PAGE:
Profiting from the Great American Phone War: Out of America
Known for his commentary on international relations and US politics, Rupert Cornwell also contributes obituaries and occasionally even a column for the sports pages. With The Independent since its launch in 1986, he was the paper's first Moscow correspondent - covering the collapse of the Soviet Union – during which time he won two British Press Awards. Previously a foreign correspondent for the Financial Times and Reuters, he has also been a diplomatic correspondent, leader writer and columnist, and has served as Washington bureau editor. In 1983 he published God's Banker, about Roberto Calvi, the Italian banker found hanging from Blackfriars Bridge.
Wednesday 30 March 1994
If anyone doubts America is the land of competition, let him have a phone installed. For Luddites like myself, all that matters is that you regularly get through on a decent line. Whether the feat is made possible by British Telecom, by the electronic eavesdroppers of the National Security Agency, or by the Almighty in person is immaterial. One way and another, phone bills tend to look pretty similar and equally outrageous. Not so, however, from the vantage point of AT&T, MCI and Sprint, the three biggest long- distance companies. As one who makes frequent international and long-distance domestic calls, I am evidently a prize target. Defection to the upstart Sprint could not go unanswered. The phone hasn't stopped ringing, and my mental-arithmetic ability has been strained to breaking-point.
By signing up with Sprint, I had joined a plan offering a 20- per-cent discount on three numbers I rang most frequently and a 36-per-cent saving if one of these happened to be a Sprint subscriber (a cunning way to spread the gospel). Then MCI got into the act, touting its own discount scheme, PrimeTime, as well as a formula called Friends and Family, whereby you create 'calling circles' of up to 22 people, eligible for a 20-per- cent discount. That feat, alas, is well beyond my organisational powers. All pales, however, beside AT&T's effort to lure me back.
Its telemarketers have been on every week, promising all manner of discounts and promotional goodies. One is called True Rewards, which gives car-rental rebates, and frequent-flier miles. Another is TrueVoice, offering 'the clearest, most natural long-distance sound ever, absolutely free'. When these enticements failed, they sent a cheque - yes, a real cheque - for dollars 75 ( pounds 50), its sole condition that, upon payment into a bank account, you automatically rejoined AT&T. But, a spokesman explained to me, I was perfectly at liberty to take the money and promptly switch back to another company. I admit I haven't a clue which ultimately is the best deal. The reason I haven't cashed in my dollars 75 was fear of even more intense bombardment from the telemarketers. But ah, the joys of competition. Maybe the US phone companies really are the last resort of the free lunch. Sadly, not quite.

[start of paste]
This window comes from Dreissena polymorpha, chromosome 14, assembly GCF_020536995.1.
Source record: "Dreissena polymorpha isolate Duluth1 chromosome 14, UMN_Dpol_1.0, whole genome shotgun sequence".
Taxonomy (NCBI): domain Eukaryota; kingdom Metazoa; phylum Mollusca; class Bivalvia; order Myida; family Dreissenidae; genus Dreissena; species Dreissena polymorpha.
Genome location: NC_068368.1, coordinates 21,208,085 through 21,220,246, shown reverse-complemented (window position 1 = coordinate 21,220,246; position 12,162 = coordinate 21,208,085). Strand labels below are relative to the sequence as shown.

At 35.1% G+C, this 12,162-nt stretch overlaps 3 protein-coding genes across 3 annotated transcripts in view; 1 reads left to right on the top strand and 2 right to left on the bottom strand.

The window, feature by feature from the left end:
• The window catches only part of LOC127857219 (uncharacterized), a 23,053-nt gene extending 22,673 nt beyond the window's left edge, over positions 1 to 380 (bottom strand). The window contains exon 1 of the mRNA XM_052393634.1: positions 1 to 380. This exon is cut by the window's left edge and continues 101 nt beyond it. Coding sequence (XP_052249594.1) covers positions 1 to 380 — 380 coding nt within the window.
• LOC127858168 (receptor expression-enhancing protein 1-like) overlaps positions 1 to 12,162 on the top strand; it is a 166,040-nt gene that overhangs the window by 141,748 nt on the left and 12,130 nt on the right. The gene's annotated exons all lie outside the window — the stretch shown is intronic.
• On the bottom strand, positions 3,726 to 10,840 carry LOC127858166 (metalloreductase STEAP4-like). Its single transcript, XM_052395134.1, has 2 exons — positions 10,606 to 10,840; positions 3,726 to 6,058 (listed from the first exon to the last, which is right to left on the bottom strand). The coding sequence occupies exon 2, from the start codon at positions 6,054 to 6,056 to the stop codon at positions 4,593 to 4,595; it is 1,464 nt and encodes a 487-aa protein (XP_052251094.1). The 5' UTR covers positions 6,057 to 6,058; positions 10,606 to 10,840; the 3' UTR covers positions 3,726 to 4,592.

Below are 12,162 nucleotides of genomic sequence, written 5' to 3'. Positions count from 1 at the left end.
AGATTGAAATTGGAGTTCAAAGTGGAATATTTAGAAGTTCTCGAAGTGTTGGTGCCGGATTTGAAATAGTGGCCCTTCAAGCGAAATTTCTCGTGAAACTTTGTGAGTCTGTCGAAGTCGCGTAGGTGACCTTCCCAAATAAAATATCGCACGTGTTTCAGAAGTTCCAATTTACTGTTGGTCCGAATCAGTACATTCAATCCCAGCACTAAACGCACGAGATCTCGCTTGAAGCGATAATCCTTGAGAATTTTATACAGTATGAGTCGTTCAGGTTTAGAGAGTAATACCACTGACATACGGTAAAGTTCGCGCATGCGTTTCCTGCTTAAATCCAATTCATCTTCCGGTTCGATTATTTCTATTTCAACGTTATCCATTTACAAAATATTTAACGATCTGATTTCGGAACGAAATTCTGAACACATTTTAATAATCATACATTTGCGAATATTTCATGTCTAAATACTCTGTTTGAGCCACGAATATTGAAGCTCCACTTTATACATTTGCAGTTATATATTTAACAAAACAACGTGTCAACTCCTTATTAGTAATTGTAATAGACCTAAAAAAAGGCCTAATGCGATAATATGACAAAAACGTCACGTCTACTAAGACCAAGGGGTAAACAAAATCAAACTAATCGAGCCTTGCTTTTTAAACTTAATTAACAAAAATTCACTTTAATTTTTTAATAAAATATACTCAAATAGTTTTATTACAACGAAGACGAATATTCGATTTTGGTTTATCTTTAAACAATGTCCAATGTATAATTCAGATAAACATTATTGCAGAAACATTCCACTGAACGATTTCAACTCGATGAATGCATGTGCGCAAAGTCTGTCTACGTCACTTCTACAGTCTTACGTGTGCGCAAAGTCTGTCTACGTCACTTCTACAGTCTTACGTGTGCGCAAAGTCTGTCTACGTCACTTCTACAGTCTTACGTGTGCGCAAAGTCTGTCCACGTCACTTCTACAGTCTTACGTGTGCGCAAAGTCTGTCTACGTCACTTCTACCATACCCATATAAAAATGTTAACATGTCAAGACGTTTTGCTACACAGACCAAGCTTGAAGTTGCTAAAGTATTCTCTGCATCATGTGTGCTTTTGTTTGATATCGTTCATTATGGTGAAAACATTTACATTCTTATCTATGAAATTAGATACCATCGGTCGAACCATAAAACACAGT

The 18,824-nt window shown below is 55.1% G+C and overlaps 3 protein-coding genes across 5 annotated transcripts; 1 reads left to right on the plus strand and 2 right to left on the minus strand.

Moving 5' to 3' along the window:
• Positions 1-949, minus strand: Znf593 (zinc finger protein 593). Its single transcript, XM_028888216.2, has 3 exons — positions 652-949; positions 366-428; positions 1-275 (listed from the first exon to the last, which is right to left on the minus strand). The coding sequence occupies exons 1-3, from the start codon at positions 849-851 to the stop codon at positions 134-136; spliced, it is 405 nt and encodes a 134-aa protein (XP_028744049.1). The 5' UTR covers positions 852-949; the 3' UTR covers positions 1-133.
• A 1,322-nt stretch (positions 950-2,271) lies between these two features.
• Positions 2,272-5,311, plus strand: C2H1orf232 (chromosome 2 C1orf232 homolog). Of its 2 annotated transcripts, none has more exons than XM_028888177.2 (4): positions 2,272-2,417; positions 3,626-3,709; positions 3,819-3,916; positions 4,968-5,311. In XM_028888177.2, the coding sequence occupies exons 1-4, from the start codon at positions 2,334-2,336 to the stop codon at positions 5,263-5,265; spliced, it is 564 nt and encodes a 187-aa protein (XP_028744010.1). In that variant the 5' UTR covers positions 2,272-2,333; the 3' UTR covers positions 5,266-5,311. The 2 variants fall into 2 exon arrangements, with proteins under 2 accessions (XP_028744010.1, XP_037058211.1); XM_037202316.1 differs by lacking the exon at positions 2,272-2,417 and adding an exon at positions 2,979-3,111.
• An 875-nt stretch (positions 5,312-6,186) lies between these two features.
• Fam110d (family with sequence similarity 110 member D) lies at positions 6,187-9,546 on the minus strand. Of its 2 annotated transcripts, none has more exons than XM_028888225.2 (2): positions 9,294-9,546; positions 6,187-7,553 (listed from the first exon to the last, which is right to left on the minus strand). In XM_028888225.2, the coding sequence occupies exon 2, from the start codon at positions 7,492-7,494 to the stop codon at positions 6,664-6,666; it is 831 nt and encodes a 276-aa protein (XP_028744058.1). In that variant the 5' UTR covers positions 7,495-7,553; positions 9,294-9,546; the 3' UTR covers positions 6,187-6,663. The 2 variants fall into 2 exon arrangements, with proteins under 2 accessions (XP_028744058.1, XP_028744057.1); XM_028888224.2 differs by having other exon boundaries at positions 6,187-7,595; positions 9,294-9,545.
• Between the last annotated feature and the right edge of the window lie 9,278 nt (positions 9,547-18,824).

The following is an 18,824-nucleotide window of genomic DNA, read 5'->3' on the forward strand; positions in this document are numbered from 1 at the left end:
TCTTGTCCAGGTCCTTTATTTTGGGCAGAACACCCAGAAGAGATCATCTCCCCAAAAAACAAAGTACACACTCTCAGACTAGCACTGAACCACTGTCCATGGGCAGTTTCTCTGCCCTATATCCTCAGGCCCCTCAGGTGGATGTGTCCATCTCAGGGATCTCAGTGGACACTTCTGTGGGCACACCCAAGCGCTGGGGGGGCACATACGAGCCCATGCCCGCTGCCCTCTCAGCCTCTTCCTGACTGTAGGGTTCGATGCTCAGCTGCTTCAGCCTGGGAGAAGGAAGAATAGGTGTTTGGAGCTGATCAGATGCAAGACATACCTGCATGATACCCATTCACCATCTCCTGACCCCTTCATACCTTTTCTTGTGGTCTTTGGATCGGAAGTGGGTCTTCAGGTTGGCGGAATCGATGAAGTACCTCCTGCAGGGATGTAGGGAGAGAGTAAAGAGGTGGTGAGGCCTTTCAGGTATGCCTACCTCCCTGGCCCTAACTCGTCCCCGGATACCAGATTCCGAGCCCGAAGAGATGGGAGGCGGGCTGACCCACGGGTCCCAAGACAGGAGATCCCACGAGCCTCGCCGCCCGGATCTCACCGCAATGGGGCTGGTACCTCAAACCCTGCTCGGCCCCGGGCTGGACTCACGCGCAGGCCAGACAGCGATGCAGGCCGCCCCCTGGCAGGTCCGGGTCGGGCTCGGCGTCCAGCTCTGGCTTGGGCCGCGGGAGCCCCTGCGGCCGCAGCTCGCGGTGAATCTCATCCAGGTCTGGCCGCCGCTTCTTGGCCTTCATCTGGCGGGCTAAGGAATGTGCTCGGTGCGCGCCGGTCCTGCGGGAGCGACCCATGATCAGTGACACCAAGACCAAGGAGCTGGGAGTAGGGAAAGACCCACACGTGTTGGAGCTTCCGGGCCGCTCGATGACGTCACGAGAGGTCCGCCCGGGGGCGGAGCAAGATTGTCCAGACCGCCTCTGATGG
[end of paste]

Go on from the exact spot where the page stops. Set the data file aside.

Obscured by the torrent of special offers (at least 300 of them, someone has calculated) is the fact that the three companies quietly upped their rates by 3.9 per cent last autumn. They now enjoy profit margins of 15 cents on the dollar - enough to finance the most lavish of advertising campaigns. And not only lavish, but essential. At stake is a market already worth dollars 70bn a year and growing by leaps and bounds. By 1996, new cables and satellites will have lifted capacity to more than 1 million separate calls per second between the US and Europe. To recoup their investment, the companies must find people to make these calls. And so the competition for my modest custom will grow fiercer still.
Making matters worse, there'll also be more suitors. Congress is likely soon to lift the ban on local phone companies, the so-called 'Baby Bells', from entering the long- distance market to do battle with the Big Three. MCI, meanwhile, is investing a fortune to set up its own local telephone networks. The result: a giant free-for-all, with the ultimate prize those information superhighways carrying phone, video, TV channels, computer data and the rest down phone lines. All of which induced one newspaper to describe AT&T's recently modernised long-distance network (which already generates income of dollars 40bn) as 'perhaps the most valuable business asset on earth'. Given that, plus the telemarketing harassment and mathematical agonies ahead, a dollars 75 cheque is the least I deserve. On second thoughts, I'll take the money and run.
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